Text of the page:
What do I need to do?
  • Consumers in a sensitive subgroup (pregnant or nursing women, infants and people diagnosed by their health care provider to have a compromised immune system), are advised not to consume, drink, or cook with water when the level of PFAS6 is above 20 nanograms per liter (ng/L).
  • Consumers in sensitive subgroups are advised to use bottled water for drinking and cooking of foods that absorb water (like pasta).
  • For infant formula, use bottled water or use formula that does not require adding water.
  • For older children and adults not in a sensitive subgroup, the 20 ng/L value is applicable to a lifetime of consuming the water. For these groups, shorter duration exposures present less risk. However, if you are concerned about your exposure while steps are being taken to assess and lower the PFAS concentration in the drinking water, use of bottled water will reduce your exposure.
  • Bottled water should only be used if it has been tested. The Massachusetts Department of Public Health requires companies licensed to sell or distribute bottled water or carbonated non-alcoholic beverages to test for PFAS. See a list of bottlers.
  • Home water treatment systems that are certified to remove PFAS by an independent testing group such as NSF, UL, or Water Quality Association may be used to treat the water. These may include point of entry systems, which treat all the water entering a home, or point of use devices, which treat water where it is used, such as at a faucet. For information on selecting home treatment devices that are effective in treating the water for PFAS6, review the MassDEP factsheet for consumers (PDF).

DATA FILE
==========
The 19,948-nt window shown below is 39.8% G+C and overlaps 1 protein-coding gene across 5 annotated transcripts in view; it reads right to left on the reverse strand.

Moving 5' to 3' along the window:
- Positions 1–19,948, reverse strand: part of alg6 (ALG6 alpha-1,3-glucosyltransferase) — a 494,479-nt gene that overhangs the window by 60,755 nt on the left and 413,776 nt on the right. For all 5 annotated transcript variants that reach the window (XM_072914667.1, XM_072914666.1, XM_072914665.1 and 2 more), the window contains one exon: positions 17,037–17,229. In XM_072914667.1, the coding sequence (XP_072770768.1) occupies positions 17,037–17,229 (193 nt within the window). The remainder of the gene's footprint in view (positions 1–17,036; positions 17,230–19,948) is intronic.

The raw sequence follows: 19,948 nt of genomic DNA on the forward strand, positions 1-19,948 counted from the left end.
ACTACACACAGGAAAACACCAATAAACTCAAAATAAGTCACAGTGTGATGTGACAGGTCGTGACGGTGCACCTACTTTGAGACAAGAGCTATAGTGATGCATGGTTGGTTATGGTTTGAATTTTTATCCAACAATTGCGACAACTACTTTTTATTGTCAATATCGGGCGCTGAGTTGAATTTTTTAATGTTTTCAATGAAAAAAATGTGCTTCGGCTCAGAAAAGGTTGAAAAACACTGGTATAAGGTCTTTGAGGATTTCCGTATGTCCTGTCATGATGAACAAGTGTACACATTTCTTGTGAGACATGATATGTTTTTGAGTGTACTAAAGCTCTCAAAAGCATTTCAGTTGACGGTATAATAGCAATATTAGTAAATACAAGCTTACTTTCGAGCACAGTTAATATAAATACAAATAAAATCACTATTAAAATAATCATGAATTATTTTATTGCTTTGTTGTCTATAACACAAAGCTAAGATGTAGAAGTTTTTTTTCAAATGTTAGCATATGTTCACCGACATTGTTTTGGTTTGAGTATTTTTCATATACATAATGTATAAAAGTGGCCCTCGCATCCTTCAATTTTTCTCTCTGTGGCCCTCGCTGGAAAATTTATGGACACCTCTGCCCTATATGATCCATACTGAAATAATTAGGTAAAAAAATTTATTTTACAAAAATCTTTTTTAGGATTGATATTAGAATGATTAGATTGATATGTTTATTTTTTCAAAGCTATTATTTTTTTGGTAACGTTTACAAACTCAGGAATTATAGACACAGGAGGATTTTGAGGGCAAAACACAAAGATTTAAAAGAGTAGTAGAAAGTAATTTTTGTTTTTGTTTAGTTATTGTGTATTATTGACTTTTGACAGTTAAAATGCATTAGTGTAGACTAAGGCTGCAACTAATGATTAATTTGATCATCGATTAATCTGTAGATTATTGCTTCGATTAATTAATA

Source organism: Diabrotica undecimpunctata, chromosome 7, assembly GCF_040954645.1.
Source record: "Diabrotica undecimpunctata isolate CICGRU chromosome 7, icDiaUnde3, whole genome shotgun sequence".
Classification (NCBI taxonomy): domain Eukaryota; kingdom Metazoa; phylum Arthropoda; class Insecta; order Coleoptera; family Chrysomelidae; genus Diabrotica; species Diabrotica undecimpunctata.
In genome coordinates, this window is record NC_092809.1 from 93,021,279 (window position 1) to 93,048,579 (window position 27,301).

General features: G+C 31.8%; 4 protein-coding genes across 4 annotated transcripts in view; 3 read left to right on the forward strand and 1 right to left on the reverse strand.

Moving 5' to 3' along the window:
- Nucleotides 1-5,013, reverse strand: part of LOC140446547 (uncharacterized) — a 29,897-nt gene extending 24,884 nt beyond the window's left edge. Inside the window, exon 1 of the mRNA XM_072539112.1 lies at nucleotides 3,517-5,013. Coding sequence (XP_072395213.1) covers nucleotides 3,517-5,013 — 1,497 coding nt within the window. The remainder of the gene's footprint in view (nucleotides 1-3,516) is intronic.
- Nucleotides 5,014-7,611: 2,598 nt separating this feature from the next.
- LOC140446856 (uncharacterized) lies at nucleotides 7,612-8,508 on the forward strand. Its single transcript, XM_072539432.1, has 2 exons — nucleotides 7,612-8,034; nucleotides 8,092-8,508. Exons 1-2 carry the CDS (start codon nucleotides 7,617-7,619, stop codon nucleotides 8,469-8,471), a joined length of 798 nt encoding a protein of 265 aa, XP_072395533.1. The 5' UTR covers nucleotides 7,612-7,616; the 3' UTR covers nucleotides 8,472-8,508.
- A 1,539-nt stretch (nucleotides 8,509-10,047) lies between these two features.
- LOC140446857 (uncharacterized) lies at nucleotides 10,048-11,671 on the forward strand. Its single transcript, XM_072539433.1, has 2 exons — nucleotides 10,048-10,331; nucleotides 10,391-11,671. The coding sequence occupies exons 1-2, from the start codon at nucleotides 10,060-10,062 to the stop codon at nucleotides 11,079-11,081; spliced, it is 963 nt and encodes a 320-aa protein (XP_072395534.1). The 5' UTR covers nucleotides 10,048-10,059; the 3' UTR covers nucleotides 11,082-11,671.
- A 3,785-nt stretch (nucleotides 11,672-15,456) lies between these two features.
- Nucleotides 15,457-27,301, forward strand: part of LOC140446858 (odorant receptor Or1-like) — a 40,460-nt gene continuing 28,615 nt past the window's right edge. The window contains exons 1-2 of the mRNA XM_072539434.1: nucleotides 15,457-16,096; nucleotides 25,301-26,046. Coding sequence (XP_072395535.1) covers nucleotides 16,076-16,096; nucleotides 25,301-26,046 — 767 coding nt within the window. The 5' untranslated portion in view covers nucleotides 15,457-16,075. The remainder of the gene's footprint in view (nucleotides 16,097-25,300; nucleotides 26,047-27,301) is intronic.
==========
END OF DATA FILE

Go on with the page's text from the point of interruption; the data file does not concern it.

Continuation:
• In most situations the water can be safely used for washing foods, brushing teeth, bathing, and showering.
  • Boiling the water will not destroy PFAS6 and will somewhat increase its level due to evaporation of some of the water.
  • If you have specific health concerns regarding exposure, you should see the Centers for Disease Control's page and consult a health professional, such as your doctor.

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1. What happened?
2. What does this mean?
3. What is PFAS6?
4. What do I need to do?
5. What is being done?
6. Where can I get more information?